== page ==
December brings with it an abundance of fresh-baked Christmas cookies and more parties than most people attend throughout the entire year, making it difficult to make wise choices about the food we eat during the holiday season. But with an increase in stress levels, Christmas shopping, and food temptations surrounding us, it is important to be more aware of what you chose to eat in an effort to avoid emotional eating and weight gain.

Table with healthy meal

Long term, healthful eating helps to prevent obesity and other health problems, such as diabetes, high blood pressure, and coronary heart disease. Keep the following tips in mind to help avoid those unwanted extra pounds:

  • It is okay to eat the foods you crave, but if they are not healthy eat smaller portions. For example, eat a bite-sized dessert instead of a whole piece of cake.
  • Look for ways to reduce the calories in your cooking. Use low-fat, sugar, and butter substitutes and consider alternative dishes, like steamed green beans with slivered almonds instead of green bean casserole.
  • Lighter fare such as raw fruits and vegetables with low-fat dips and reduced-fat cheese and crackers provide color and nutrition without a lot of extra calories.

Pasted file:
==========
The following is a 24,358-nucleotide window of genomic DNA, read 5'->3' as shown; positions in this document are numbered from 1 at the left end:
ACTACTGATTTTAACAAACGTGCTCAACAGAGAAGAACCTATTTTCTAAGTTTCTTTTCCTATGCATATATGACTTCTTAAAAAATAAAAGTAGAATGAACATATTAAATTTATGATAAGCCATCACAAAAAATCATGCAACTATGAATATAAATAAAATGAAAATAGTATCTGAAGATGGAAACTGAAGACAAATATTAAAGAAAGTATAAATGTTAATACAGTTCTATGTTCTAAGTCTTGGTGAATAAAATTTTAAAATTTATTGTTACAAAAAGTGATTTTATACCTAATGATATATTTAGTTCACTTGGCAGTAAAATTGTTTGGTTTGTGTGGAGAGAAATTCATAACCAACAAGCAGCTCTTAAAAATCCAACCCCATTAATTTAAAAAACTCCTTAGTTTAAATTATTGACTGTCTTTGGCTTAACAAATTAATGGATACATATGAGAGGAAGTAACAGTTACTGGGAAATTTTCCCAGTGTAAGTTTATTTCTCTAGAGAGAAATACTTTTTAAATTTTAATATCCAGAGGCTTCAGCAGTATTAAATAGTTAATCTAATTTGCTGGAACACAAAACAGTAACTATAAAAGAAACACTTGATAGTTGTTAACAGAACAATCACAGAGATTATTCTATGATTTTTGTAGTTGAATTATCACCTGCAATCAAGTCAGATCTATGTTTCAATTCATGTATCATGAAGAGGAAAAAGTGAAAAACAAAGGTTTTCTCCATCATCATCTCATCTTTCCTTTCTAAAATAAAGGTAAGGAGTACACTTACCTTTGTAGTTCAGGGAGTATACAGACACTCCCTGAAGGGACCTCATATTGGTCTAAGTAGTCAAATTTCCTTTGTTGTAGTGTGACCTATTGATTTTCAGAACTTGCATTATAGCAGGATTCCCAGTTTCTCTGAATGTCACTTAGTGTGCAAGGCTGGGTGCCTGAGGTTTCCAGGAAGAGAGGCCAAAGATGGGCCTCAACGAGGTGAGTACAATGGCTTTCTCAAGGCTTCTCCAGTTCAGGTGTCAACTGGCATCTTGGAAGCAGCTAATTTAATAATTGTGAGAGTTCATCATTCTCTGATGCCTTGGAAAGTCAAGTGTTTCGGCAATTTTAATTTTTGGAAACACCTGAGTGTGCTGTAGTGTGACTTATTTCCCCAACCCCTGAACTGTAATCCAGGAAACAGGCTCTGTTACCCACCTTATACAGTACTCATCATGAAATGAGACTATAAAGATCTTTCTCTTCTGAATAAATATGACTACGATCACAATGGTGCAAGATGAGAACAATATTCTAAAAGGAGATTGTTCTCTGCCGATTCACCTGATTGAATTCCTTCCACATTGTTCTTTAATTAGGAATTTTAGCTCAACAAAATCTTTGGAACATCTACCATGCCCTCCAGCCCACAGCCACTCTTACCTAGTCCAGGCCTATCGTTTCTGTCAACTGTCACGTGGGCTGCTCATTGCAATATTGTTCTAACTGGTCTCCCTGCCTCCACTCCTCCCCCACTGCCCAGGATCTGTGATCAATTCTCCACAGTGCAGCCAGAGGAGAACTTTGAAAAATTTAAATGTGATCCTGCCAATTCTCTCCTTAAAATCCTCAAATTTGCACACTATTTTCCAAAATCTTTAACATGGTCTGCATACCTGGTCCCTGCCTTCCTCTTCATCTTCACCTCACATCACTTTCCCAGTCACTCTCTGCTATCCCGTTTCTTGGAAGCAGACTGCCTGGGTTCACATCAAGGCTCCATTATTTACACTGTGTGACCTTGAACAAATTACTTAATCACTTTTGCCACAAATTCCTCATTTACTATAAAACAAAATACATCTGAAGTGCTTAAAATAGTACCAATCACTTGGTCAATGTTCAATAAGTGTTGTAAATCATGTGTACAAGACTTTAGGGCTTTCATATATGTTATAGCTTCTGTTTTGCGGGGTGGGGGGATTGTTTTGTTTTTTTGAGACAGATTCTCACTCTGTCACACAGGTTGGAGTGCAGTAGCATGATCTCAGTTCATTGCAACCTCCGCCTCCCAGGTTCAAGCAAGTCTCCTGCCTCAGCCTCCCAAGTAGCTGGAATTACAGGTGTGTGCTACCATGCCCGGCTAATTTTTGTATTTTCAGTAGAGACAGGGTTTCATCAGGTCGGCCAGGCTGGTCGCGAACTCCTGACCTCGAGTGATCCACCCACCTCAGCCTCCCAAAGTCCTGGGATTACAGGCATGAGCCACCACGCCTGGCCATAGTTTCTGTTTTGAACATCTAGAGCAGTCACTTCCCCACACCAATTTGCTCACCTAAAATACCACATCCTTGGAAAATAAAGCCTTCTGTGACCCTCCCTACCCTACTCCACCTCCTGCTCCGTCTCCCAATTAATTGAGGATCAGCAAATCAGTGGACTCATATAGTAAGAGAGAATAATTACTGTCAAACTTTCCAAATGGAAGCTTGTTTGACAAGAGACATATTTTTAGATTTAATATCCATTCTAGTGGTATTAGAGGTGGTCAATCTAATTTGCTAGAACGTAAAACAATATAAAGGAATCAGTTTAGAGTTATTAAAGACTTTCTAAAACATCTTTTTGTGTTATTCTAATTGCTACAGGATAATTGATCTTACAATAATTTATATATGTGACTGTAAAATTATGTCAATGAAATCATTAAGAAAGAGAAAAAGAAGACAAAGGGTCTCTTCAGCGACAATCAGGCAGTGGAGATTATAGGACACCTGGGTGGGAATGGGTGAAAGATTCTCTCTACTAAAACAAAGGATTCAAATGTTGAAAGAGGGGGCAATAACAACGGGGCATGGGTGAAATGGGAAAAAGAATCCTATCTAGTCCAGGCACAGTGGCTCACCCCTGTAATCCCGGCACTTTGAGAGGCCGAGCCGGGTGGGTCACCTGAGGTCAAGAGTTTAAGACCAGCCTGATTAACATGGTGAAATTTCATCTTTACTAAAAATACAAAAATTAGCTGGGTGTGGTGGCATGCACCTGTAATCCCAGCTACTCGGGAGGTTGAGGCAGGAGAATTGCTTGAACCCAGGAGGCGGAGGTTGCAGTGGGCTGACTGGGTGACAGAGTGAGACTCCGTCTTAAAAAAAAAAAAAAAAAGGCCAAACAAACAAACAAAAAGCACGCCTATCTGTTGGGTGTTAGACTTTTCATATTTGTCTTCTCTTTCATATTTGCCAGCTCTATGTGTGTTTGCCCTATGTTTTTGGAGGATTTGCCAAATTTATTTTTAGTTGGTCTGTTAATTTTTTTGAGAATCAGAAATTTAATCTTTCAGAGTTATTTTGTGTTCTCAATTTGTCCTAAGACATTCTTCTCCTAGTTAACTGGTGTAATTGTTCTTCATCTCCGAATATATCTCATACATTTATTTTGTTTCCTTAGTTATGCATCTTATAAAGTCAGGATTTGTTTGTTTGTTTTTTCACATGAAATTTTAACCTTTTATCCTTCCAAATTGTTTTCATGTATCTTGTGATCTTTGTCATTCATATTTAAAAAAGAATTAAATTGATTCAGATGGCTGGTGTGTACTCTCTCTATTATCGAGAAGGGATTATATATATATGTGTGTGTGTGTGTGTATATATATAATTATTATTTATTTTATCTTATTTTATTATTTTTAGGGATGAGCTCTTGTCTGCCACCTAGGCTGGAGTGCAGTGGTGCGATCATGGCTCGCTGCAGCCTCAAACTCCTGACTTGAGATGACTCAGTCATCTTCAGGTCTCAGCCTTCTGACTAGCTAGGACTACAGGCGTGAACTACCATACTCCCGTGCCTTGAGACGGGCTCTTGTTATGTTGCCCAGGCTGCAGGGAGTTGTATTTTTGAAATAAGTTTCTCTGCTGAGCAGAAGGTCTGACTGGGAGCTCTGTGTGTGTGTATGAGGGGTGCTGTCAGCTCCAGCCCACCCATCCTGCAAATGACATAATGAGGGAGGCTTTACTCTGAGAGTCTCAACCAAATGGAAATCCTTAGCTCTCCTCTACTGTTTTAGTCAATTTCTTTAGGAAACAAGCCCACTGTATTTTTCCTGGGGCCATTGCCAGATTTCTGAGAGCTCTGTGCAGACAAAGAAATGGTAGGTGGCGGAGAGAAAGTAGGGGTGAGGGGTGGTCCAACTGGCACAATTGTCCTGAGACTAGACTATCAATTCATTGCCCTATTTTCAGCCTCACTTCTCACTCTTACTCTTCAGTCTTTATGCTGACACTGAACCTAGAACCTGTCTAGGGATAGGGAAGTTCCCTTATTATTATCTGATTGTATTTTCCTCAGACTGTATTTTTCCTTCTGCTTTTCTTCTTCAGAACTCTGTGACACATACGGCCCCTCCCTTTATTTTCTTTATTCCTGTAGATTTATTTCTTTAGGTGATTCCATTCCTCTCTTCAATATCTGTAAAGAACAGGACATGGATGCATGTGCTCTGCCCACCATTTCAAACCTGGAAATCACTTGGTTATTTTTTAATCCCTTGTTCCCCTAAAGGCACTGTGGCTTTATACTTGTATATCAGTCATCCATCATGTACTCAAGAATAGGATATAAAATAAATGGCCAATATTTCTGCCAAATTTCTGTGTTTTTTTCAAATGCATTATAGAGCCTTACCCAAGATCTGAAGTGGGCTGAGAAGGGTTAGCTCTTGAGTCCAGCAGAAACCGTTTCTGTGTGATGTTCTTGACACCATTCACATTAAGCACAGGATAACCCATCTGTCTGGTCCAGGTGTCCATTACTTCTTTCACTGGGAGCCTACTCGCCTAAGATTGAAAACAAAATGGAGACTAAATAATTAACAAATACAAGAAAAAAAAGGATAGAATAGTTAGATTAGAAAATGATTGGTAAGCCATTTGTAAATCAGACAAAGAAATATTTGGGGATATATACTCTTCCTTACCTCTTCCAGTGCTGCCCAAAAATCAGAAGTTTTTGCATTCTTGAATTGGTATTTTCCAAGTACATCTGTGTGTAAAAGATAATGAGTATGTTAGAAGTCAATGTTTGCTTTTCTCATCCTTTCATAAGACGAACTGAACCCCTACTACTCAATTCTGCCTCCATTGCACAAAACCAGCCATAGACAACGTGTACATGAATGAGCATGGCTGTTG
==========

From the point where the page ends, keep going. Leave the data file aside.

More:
• Never skip meals, especially before attending a holiday party. Instead eat low-fat, nutritious meals and drink plenty of fluids throughout the day. Also eat a snack, such as yogurt or whole-grain crackers with peanut butter, right before you leave.
  • To keep from mindlessly nibbling on food, stand away from the buffet table or appetizer plates after getting your food.
  • Maintain your physical activity routines. The winter world is a fascinating place to walk; bundle up to get outside and enjoy nature's winter show. And ask others to join you!
  • Keep plenty of fresh fruits and vegetables around for appetizers, salads, and snacking.
  • Try serving fewer dishes at holiday meals - then everyone will not be tempted to try every dish and you will be less stressed preparing fewer items. 
  • Make quality sleep a part of your daily routine. Getting a good night’s sleep will reduce your stress level, keep you more alert, and keep your appetite in check.
  • Remember that alcohol has more calories, ounce per ounce, than carbohydrates or protein. Eating small amounts of healthy snacks with the beverage of your choice can help you control calories and feel better the next day.
  • Monitor your weight. Research shows those who weigh themselves regularly do not gain as much weight as those who do not monitor their weight.
  • If you are concerned there will only be unhealthy options, bring your own dish to the party.

Above all, remember that the holidays are about your friends, family, and the celebration, not the food you eat!

photo © 2007 Jupiterimages Corp.